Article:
The three cantatas on this recording are superlative examples of Bach's mature compositional style. Cantata 51 was composed in 1730, Cantata 11 in 1735, and Cantata 34 in its final form — sometime after 1745.
Bach gave the title "Oratorium" to three works composed between 1734 and 1738. These extended cantatas were prepared for performance on the principal festivals celebrating key events in the life of Christ; Christmas, Easter, and Ascension. But these oratorios are not of the type produced by such composers as Carissimi, Scarlatti, Handel, and others. Instead, they take as their model the so-called "oratorio" passions, such as his own St. John and St. Matthew Passions, in that they are substantially based on the Biblical narrative of the respective celebration. For the Christmas/Epiphany season of 1734-35, Bach composed a cycle of six cantatas to which he gave the collective title Oratorium Tempore Nativitis Christi (BWV 248). During the following four months, he composed an Ascension cantata with the title Oratorium Festo Ascensionis Christi (BWV 11). About three years later, probably in 1738, he reworked the Easter cantata he had originally written in 1725 and gave it the title, Oratorium Festo Paschatos (BWV 249). These three Oratorios, together with his three settings of the Passion (Matthew, Mark and John, BWV 244-245, 247), witness to Bach aligning himself with the particular Lutheran tradition of composing "Historia," that is, musical settings of the Biblical narratives associated with the birth, death, resurrection and ascension of Christ. Bach's notable predecessor was Heinrich Schiitz, who composed birth (BWV 435), passion (The Seven Last Words, Matthew, Luke, and John Passions, BWV 478-481), and resurrection (BWV 50) Historia, though he did not apparently compose a setting of the ascension narratives.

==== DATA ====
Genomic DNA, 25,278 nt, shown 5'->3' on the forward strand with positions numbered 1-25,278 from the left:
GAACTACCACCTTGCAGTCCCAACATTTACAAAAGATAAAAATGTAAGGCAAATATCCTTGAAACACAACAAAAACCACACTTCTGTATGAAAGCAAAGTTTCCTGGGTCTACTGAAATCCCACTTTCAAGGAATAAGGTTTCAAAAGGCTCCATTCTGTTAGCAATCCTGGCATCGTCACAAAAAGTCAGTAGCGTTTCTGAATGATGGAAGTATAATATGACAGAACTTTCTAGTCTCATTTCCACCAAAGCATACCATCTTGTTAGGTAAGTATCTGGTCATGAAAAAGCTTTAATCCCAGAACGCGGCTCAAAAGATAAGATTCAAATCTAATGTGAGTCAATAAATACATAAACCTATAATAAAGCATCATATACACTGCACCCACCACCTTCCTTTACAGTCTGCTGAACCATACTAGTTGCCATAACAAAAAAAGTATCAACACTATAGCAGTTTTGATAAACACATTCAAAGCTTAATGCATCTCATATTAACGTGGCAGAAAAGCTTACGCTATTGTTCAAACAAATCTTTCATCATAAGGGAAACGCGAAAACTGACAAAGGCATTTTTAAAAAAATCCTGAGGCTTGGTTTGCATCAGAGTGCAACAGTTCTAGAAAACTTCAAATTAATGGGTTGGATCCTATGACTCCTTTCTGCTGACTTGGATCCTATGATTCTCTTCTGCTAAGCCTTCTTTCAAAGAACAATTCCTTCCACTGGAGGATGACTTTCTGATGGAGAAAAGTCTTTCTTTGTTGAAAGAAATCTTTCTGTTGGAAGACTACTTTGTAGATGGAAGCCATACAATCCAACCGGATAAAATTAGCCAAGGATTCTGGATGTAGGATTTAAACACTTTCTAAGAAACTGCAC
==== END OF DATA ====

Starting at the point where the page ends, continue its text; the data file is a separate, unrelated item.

- Robin A. Leaver ©2001_Westminster Choir College of Rider University, Princeton, NJ
President of the American Bach Society